On-demand machining is not a new concept anymore, whether manufacturers are looking for components produced via CNC machining, 3D printing, or injection molding services. The rise of SaaS, in some ways has contributed to this, with the benefits that come from shifting CapEx to OpEx. In a similar way, on-demand machining allows manufacturers to integrate building the components into OpEx, rather than having to purchase expensive machinery upfront.
The rise of on-demand machining also parallels other industries, such as ridesharing or courier delivery, where consumers select what they need in the moment, rather than investing in the resources. Although this trend has been present for a long time, the 2020 COVID-19 pandemic accelerated the pace.
The Deloitte 2021 manufacturing industry outlook reported, “For manufacturers, the events of 2020 may be a warning to develop better systems for navigating disruptions.” That same report speaks to agility as a necessity for resilience. The fact that on-demand machining is available from a wide variety of companies allows manufacturers to adapt and adjust as necessary, depending on availability, budget, and more with the help of efficient manufacturing project management tools.
Types of On-Demand Manufacturing
Let’s take a look at several of the types of on-demand machining. The most common types are CNC machining and 3D printing. Both processes use software in the production of components, however the two are fundamentally different. CNC machining is subtractive, which means that you begin with a large piece of aluminum, steel, plastic, or other material, and then the machine removes portions of the material. It’s similar to sculpting something from marble, where the artist chips away to create the final sculpture. 3D printing, on the other hand, is additive, so material is added (for example, through extrusion), and the component is built from the ground up. Both processes are also incredibly effective at creating prototypes; the ability to adjust code and design with a few clicks of a button allows for quick adaptability and experimentation.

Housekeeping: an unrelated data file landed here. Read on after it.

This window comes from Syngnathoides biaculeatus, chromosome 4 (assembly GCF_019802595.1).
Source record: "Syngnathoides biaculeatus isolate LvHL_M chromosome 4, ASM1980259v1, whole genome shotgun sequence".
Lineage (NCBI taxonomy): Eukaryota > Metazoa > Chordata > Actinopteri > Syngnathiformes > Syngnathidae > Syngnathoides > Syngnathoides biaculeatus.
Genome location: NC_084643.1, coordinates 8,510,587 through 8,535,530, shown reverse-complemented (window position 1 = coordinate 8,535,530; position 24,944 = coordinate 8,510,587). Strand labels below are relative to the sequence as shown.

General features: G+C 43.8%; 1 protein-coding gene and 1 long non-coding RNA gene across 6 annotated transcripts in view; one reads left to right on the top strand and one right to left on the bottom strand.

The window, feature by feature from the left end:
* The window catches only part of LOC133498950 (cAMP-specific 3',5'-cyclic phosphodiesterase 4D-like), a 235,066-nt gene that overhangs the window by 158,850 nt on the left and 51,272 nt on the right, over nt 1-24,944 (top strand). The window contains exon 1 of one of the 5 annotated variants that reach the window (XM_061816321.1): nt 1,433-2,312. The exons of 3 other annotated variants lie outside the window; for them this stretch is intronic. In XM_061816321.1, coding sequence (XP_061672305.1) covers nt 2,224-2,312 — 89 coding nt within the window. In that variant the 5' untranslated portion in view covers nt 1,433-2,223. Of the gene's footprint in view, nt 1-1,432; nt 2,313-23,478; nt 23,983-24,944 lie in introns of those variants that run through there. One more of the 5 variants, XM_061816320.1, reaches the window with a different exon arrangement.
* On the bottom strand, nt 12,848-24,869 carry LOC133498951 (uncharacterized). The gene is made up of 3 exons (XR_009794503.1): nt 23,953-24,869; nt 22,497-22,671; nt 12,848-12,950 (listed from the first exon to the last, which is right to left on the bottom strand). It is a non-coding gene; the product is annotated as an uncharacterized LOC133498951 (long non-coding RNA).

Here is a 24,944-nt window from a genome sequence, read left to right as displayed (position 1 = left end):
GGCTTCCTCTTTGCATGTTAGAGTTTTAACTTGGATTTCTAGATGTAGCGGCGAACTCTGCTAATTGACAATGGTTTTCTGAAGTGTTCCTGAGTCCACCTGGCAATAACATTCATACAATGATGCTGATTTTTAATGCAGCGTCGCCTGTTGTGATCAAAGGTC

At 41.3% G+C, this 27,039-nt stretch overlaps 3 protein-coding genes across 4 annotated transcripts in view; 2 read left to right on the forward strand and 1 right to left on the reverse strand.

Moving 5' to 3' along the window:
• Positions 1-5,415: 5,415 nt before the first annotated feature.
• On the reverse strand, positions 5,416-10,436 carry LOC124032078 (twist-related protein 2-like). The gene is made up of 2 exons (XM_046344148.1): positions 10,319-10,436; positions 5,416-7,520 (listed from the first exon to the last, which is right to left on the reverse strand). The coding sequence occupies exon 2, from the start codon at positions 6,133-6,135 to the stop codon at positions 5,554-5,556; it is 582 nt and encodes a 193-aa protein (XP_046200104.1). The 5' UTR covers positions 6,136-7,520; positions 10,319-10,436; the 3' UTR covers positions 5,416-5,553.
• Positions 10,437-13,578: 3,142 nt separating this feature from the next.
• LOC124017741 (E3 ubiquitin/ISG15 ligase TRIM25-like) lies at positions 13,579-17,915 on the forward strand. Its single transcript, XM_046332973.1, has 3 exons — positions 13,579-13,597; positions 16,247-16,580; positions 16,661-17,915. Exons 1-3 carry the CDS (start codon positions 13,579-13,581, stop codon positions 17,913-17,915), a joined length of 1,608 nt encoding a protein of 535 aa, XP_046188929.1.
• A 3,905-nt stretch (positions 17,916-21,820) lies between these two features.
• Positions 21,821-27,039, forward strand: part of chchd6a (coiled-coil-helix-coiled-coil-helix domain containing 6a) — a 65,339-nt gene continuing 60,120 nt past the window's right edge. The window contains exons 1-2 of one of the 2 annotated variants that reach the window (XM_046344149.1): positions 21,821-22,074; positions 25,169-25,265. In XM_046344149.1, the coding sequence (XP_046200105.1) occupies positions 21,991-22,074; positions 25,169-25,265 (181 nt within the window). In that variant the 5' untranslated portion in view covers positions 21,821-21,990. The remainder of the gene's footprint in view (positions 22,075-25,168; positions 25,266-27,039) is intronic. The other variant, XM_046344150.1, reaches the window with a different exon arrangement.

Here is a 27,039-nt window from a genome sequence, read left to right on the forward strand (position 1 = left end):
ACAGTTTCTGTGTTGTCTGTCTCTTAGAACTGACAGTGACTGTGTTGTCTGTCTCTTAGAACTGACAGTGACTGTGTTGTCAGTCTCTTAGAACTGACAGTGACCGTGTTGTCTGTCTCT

As a field, CNC machining has already greatly impacted the manufacturing world like with the brass flat bar. Numerical Control (NC) began in the 1940s and 50s with the automation of tools using punch tape. CNC, or computer numerical control, evolved from NC, and in the 1970s and 1980s, expanded rapidly. The ability to program the creation of parts to great precision elevated both the quality and the speed of production. Today, CNC is possible with a variety of materials, including alloys, metals, woods, plastics, glass, and more.
The first patent connected to 3D printing is from the early 1970s. Although there were developments over the years, the industry of additive manufacturing has grown exponentially since the 2010s. Additionally, as the technological costs have decreased, 3D printers have become more common. Although 3D printers originally were limited to plastics as a material, today, there is a wide range of options, including metals and ceramics.
The bottom line is that whichever on-demand machining process manufacturers choose, the high-precision quality, the speedy process, and the dispersal of expense have made it a highly valuable option. And, this approach continues to shift the manufacturing landscape, as fewer and fewer manufacturers set up their own factories.